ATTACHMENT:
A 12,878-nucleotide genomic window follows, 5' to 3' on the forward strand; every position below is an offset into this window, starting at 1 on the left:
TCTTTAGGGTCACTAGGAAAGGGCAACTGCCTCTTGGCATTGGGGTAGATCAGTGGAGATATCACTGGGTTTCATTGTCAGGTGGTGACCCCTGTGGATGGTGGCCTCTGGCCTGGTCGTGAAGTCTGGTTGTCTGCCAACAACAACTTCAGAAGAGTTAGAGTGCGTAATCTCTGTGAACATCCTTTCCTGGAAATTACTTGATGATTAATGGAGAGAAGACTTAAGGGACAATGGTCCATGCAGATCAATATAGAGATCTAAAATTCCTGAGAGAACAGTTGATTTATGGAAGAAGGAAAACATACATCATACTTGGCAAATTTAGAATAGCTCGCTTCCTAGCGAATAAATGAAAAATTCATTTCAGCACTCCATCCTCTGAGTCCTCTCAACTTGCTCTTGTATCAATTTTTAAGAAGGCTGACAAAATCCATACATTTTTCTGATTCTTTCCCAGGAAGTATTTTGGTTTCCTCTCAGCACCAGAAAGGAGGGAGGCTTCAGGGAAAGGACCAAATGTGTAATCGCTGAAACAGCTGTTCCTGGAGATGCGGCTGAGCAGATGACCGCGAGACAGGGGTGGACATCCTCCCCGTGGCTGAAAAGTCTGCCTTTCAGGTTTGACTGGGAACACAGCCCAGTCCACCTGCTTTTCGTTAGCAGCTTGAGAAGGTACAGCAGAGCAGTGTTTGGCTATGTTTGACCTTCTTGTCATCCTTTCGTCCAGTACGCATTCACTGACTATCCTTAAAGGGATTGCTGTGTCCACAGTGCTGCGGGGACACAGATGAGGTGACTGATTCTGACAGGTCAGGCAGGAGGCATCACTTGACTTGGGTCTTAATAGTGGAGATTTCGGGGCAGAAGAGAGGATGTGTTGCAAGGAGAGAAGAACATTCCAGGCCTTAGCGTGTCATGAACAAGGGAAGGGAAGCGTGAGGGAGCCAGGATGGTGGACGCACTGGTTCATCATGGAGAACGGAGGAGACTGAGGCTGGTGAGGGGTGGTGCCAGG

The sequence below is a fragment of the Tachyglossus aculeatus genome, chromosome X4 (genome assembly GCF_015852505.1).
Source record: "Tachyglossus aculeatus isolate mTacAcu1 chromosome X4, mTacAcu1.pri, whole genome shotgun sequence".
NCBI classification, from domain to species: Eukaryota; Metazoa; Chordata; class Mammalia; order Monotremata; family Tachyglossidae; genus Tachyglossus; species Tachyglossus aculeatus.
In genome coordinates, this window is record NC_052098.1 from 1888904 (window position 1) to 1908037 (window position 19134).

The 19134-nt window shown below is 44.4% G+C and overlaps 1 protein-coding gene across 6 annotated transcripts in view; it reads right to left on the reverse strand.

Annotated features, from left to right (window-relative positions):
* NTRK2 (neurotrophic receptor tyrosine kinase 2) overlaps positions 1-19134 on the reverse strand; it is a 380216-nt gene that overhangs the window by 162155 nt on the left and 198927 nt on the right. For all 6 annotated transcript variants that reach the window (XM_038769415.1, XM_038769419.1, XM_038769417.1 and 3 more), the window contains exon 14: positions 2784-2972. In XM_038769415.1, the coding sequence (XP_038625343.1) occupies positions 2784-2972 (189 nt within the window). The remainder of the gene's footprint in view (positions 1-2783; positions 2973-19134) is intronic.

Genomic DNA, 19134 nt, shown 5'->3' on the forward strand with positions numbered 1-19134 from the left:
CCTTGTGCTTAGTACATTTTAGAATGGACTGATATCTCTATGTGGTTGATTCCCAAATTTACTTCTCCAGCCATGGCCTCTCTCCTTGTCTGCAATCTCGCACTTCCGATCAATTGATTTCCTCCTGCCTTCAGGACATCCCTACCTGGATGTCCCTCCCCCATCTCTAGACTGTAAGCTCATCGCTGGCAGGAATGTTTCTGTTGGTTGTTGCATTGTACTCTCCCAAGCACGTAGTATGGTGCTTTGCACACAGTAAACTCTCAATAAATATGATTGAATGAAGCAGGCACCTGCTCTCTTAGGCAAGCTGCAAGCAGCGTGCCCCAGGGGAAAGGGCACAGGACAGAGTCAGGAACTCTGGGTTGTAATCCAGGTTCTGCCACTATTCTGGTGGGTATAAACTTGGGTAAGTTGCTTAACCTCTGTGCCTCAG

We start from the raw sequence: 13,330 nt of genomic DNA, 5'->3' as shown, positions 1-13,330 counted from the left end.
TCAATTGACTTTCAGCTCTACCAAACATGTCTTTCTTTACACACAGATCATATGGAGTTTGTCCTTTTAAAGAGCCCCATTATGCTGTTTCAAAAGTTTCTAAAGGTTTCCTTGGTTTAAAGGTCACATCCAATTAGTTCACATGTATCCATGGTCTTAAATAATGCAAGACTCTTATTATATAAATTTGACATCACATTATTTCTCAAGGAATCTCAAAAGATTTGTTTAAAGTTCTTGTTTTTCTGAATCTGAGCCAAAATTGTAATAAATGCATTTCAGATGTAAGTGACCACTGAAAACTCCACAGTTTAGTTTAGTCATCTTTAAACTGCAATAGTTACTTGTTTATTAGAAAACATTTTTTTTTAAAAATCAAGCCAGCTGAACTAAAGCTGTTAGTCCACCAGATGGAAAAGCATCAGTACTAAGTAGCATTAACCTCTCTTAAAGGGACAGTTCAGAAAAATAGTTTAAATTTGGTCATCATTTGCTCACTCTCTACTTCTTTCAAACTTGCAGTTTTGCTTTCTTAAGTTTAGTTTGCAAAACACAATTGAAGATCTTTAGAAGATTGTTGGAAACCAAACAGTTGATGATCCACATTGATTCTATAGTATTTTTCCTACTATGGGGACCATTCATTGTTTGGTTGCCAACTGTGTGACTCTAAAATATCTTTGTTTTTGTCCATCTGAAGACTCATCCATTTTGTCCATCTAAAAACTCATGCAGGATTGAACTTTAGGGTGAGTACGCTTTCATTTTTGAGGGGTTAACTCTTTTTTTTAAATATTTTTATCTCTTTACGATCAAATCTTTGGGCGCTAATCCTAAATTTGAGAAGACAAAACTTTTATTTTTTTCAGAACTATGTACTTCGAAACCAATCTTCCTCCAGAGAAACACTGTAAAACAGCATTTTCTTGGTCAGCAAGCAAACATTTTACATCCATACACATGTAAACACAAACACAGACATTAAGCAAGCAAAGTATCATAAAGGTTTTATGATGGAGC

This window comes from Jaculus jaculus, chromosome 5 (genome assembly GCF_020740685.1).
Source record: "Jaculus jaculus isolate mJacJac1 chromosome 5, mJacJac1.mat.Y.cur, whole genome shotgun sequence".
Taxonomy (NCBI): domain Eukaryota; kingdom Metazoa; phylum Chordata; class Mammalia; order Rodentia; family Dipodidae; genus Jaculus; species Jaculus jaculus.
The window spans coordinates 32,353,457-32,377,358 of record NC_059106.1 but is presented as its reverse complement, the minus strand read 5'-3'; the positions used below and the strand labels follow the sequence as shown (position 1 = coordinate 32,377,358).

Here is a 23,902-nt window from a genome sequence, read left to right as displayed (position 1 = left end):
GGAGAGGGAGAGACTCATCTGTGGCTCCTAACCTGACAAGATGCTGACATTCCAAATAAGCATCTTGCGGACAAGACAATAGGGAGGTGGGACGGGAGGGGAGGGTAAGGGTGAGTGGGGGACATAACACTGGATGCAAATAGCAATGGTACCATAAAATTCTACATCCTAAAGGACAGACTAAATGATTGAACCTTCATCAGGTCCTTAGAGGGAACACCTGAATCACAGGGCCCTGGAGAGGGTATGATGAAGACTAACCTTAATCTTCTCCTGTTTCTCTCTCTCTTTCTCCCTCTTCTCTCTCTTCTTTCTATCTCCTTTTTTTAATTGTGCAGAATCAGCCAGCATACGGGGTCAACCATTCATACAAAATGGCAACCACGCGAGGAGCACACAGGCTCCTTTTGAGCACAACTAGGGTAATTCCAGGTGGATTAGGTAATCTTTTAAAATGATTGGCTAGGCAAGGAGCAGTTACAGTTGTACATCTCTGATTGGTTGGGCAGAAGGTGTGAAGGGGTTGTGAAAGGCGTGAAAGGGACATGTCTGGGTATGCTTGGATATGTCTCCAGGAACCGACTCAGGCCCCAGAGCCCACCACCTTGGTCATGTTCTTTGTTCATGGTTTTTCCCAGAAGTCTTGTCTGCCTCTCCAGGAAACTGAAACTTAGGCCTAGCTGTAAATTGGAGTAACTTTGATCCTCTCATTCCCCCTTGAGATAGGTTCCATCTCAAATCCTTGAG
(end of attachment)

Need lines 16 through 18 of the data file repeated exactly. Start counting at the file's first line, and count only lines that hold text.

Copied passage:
Taxonomy (NCBI): domain Eukaryota; kingdom Metazoa; phylum Chordata; class Mammalia; order Rodentia; family Dipodidae; genus Jaculus; species Jaculus jaculus.
The window spans coordinates 32,353,457-32,377,358 of record NC_059106.1 but is presented as its reverse complement, the minus strand read 5'-3'; the positions used below and the strand labels follow the sequence as shown (position 1 = coordinate 32,377,358).

Here is a 23,902-nt window from a genome sequence, read left to right as displayed (position 1 = left end):